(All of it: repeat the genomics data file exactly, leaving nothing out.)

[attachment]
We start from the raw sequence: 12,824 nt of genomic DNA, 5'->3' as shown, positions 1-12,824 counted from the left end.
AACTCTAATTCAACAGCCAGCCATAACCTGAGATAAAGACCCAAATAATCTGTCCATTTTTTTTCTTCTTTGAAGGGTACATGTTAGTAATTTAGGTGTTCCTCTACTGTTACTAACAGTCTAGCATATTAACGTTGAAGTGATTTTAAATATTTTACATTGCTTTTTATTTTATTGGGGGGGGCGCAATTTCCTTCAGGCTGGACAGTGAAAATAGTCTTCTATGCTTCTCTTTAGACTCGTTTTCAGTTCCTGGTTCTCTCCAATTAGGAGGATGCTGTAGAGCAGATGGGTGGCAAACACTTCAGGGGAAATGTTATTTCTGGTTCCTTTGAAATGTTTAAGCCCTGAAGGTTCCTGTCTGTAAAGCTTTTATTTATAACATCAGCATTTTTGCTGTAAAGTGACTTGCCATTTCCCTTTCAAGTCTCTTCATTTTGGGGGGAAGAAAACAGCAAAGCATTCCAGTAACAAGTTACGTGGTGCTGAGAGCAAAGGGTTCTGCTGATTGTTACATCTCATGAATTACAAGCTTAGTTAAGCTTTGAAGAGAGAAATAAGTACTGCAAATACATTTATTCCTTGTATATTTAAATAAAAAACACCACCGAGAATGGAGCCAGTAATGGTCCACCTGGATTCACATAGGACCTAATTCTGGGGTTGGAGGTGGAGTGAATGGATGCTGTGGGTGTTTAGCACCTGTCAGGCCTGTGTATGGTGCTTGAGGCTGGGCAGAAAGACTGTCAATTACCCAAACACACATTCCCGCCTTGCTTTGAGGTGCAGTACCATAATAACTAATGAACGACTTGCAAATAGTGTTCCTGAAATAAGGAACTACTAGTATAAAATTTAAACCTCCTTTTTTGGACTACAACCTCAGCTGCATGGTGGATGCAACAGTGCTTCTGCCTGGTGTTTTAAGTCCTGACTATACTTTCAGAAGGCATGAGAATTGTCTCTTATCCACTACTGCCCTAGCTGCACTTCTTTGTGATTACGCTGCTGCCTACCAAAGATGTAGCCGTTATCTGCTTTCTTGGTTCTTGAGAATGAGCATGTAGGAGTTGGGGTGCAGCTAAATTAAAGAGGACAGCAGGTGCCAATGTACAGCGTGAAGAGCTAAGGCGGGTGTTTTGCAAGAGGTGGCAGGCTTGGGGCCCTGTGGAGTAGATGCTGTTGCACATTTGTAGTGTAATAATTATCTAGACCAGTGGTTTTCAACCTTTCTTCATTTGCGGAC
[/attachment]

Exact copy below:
We start from the raw sequence: 12,824 nt of genomic DNA, 5'->3' as shown, positions 1-12,824 counted from the left end.
AACTCTAATTCAACAGCCAGCCATAACCTGAGATAAAGACCCAAATAATCTGTCCATTTTTTTTCTTCTTTGAAGGGTACATGTTAGTAATTTAGGTGTTCCTCTACTGTTACTAACAGTCTAGCATATTAACGTTGAAGTGATTTTAAATATTTTACATTGCTTTTTATTTTATTGGGGGGGGCGCAATTTCCTTCAGGCTGGACAGTGAAAATAGTCTTCTATGCTTCTCTTTAGACTCGTTTTCAGTTCCTGGTTCTCTCCAATTAGGAGGATGCTGTAGAGCAGATGGGTGGCAAACACTTCAGGGGAAATGTTATTTCTGGTTCCTTTGAAATGTTTAAGCCCTGAAGGTTCCTGTCTGTAAAGCTTTTATTTATAACATCAGCATTTTTGCTGTAAAGTGACTTGCCATTTCCCTTTCAAGTCTCTTCATTTTGGGGGGAAGAAAACAGCAAAGCATTCCAGTAACAAGTTACGTGGTGCTGAGAGCAAAGGGTTCTGCTGATTGTTACATCTCATGAATTACAAGCTTAGTTAAGCTTTGAAGAGAGAAATAAGTACTGCAAATACATTTATTCCTTGTATATTTAAATAAAAAACACCACCGAGAATGGAGCCAGTAATGGTCCACCTGGATTCACATAGGACCTAATTCTGGGGTTGGAGGTGGAGTGAATGGATGCTGTGGGTGTTTAGCACCTGTCAGGCCTGTGTATGGTGCTTGAGGCTGGGCAGAAAGACTGTCAATTACCCAAACACACATTCCCGCCTTGCTTTGAGGTGCAGTACCATAATAACTAATGAACGACTTGCAAATAGTGTTCCTGAAATAAGGAACTACTAGTATAAAATTTAAACCTCCTTTTTTGGACTACAACCTCAGCTGCATGGTGGATGCAACAGTGCTTCTGCCTGGTGTTTTAAGTCCTGACTATACTTTCAGAAGGCATGAGAATTGTCTCTTATCCACTACTGCCCTAGCTGCACTTCTTTGTGATTACGCTGCTGCCTACCAAAGATGTAGCCGTTATCTGCTTTCTTGGTTCTTGAGAATGAGCATGTAGGAGTTGGGGTGCAGCTAAATTAAAGAGGACAGCAGGTGCCAATGTACAGCGTGAAGAGCTAAGGCGGGTGTTTTGCAAGAGGTGGCAGGCTTGGGGCCCTGTGGAGTAGATGCTGTTGCACATTTGTAGTGTAATAATTATCTAGACCAGTGGTTTTCAACCTTTCTTCATTTGCGGAC